“Much of aging comes from a misunderstanding of the effect of comfort.” Nassim Nicholas Taleb
This blog post is a (dramatically) abbreviated collection of ideas featured, more eloquently, in Nassim Nicholas Taleb’s Antifragile. This is a personal favorite, an insightful blend of philosophy, health, economics and much more, portraying the benefits a moderate amount of chaos has on a healthy life. An Amazon link is included at the bottom of this article.

Your heart is racing.
Your ears are now bass drums as the beating resonates in your head and the periphery of your vision submits to a washed out gray, focusing your attention on what lies immediately in front of you. Long, yellowed teeth appear first, as a towering, prehistoric predator materializes with them. Sharpened stick in one hand and a cleared path behind you, you now have to choose: Fight or Flight.
Regardless of what option you choose, your brain has supplied your body with enough adrenaline to lift up a four-door sedan (we’ve all heard the story of the desperate mother), preparing you for a Herculean physical response.
Fast forward some thousands of years to modern day. The stick is a cellphone, the open path is a paved road, but instead of legs, you’re being propelled in an unnatural seated position, working the smallest of calf muscles on the pedal. There is no mammal now, but that doesn’t mean we are the top of the food chain. The predator has been replaced with ‘the boss’, ‘the deadline’, social obligations, and we can’t go around punching our social obligations and deadlines…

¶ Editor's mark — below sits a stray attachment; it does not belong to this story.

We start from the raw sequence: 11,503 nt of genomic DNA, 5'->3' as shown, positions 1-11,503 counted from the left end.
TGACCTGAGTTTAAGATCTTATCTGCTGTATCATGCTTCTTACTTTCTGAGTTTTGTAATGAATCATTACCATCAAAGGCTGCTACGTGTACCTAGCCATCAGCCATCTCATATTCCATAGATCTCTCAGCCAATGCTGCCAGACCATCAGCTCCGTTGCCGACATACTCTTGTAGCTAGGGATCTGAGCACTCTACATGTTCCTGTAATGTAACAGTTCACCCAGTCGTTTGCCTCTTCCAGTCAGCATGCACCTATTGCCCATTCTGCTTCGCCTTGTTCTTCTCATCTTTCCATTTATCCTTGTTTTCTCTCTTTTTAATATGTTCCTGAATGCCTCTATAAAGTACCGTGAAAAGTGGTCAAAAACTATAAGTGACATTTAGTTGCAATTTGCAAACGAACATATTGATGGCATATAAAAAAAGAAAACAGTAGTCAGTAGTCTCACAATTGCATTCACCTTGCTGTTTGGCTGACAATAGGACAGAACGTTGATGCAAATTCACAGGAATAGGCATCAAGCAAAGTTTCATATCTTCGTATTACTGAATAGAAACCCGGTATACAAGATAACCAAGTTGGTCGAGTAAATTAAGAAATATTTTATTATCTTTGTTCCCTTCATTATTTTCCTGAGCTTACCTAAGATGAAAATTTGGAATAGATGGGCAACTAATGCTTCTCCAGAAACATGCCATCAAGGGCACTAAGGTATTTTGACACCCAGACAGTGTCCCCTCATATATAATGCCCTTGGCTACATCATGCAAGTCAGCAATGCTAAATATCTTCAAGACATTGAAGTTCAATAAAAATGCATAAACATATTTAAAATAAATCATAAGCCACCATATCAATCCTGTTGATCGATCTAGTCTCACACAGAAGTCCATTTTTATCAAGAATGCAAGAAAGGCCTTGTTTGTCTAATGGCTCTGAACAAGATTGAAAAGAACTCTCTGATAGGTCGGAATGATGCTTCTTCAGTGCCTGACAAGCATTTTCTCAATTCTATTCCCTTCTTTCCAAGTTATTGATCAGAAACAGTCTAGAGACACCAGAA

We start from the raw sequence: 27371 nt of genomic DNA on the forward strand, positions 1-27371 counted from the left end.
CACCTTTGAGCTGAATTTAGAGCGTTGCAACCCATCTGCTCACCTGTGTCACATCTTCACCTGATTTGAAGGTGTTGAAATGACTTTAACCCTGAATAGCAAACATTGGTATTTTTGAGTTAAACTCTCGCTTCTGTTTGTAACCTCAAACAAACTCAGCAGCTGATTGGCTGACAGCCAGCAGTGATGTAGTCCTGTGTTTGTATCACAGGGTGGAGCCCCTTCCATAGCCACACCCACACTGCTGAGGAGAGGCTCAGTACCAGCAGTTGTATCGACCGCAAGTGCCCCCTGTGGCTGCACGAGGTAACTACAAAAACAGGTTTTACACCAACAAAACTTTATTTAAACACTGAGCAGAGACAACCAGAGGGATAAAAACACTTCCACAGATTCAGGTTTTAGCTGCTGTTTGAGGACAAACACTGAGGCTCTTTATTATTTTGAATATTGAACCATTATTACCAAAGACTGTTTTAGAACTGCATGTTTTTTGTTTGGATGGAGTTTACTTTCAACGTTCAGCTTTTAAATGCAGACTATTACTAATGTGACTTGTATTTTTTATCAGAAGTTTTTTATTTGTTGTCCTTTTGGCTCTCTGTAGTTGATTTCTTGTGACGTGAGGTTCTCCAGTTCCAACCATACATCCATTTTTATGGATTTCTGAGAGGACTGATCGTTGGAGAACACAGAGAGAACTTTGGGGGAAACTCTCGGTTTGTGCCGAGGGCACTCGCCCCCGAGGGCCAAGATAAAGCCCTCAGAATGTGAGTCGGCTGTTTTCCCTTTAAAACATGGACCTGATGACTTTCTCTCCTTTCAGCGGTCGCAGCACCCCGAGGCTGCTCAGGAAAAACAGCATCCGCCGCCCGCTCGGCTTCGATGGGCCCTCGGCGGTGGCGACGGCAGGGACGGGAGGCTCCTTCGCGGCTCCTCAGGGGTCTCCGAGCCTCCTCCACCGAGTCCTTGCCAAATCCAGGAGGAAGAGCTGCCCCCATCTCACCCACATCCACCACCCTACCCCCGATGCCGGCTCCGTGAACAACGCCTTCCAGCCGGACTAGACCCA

The stress-induced adrenaline response is vital for worst case scenario resolution, but is not a sustainable mode of operation in our bodies. Daily stress produces this same response and, over time, leads to high blood pressure, depression, and a myriad of physical ailments, amounting to a shorter, unhappy life; the very opposite of the ultimate purpose (spoken of in previous blogs) of living well for a long time.
There are a few ways to resolve this issue, the first being easier said than done: remove unhealthy stressors from your life. Unhealthy stressors are the “Chinese water torture” (excuse the culturally insensitive but easily identifiable moniker) of modern living. The stress of an unhealthy diet over time, unhappiness in the work place, unfulfilling or damaging social interactions, slowly chip away at our resolve and go long unnoticed due to their individual triviality, but are made deadly by their combined magnitude. Removing these stressors can be as easy (or as difficult) as finding a job that makes you happy rather than one that simply pays the bills. A happier job may even lesson expenses, as we tend to spend more on comfort when we are the least happy (flashy electronics, luxury cars, the latest fashion trends, comfort food). By saying ‘no’ to more, we can say ‘yes’ to the opportunities that give us more. Warren Buffet credits his success more to the options he turned down than the ones he embraced. There is a finite amount of time in the day, therefore smarter investments in that time will yield a disproportionally higher amount of success. Taleb outlines this “via Negativa” approach in Antifragile, assuring a life can be made better, easier, by removing the unhealthy instead of trying to add more good. Candy on a rotting apple is still a rotting apple, but by cutting the rot out first, you can then add the things that make it sweeter.